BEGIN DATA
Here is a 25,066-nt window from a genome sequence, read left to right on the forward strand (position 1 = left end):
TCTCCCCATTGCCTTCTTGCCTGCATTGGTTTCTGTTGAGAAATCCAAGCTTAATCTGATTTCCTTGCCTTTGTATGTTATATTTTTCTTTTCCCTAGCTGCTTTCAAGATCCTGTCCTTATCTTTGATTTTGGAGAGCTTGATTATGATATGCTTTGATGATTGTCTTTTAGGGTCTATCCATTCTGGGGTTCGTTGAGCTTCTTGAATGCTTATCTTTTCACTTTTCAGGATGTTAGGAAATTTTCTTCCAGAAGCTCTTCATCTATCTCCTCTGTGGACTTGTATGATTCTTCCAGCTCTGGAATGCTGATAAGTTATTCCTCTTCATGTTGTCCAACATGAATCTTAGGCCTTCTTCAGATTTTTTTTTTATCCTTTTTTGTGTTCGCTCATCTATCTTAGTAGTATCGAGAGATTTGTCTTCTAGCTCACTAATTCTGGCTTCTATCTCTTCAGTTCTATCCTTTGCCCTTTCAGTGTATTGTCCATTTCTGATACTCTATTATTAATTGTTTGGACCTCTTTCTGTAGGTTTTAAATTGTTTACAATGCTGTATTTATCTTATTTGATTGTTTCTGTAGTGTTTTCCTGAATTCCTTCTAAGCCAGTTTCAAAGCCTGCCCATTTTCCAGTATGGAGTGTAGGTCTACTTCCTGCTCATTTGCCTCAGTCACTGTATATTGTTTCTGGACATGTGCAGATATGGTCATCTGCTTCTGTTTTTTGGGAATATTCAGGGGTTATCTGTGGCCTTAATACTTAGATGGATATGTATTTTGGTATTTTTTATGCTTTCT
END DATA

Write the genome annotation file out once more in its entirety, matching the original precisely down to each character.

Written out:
Here is a 25,066-nt window from a genome sequence, read left to right on the forward strand (position 1 = left end):
TCTCCCCATTGCCTTCTTGCCTGCATTGGTTTCTGTTGAGAAATCCAAGCTTAATCTGATTTCCTTGCCTTTGTATGTTATATTTTTCTTTTCCCTAGCTGCTTTCAAGATCCTGTCCTTATCTTTGATTTTGGAGAGCTTGATTATGATATGCTTTGATGATTGTCTTTTAGGGTCTATCCATTCTGGGGTTCGTTGAGCTTCTTGAATGCTTATCTTTTCACTTTTCAGGATGTTAGGAAATTTTCTTCCAGAAGCTCTTCATCTATCTCCTCTGTGGACTTGTATGATTCTTCCAGCTCTGGAATGCTGATAAGTTATTCCTCTTCATGTTGTCCAACATGAATCTTAGGCCTTCTTCAGATTTTTTTTTTATCCTTTTTTGTGTTCGCTCATCTATCTTAGTAGTATCGAGAGATTTGTCTTCTAGCTCACTAATTCTGGCTTCTATCTCTTCAGTTCTATCCTTTGCCCTTTCAGTGTATTGTCCATTTCTGATACTCTATTATTAATTGTTTGGACCTCTTTCTGTAGGTTTTAAATTGTTTACAATGCTGTATTTATCTTATTTGATTGTTTCTGTAGTGTTTTCCTGAATTCCTTCTAAGCCAGTTTCAAAGCCTGCCCATTTTCCAGTATGGAGTGTAGGTCTACTTCCTGCTCATTTGCCTCAGTCACTGTATATTGTTTCTGGACATGTGCAGATATGGTCATCTGCTTCTGTTTTTTGGGAATATTCAGGGGTTATCTGTGGCCTTAATACTTAGATGGATATGTATTTTGGTATTTTTTATGCTTTCT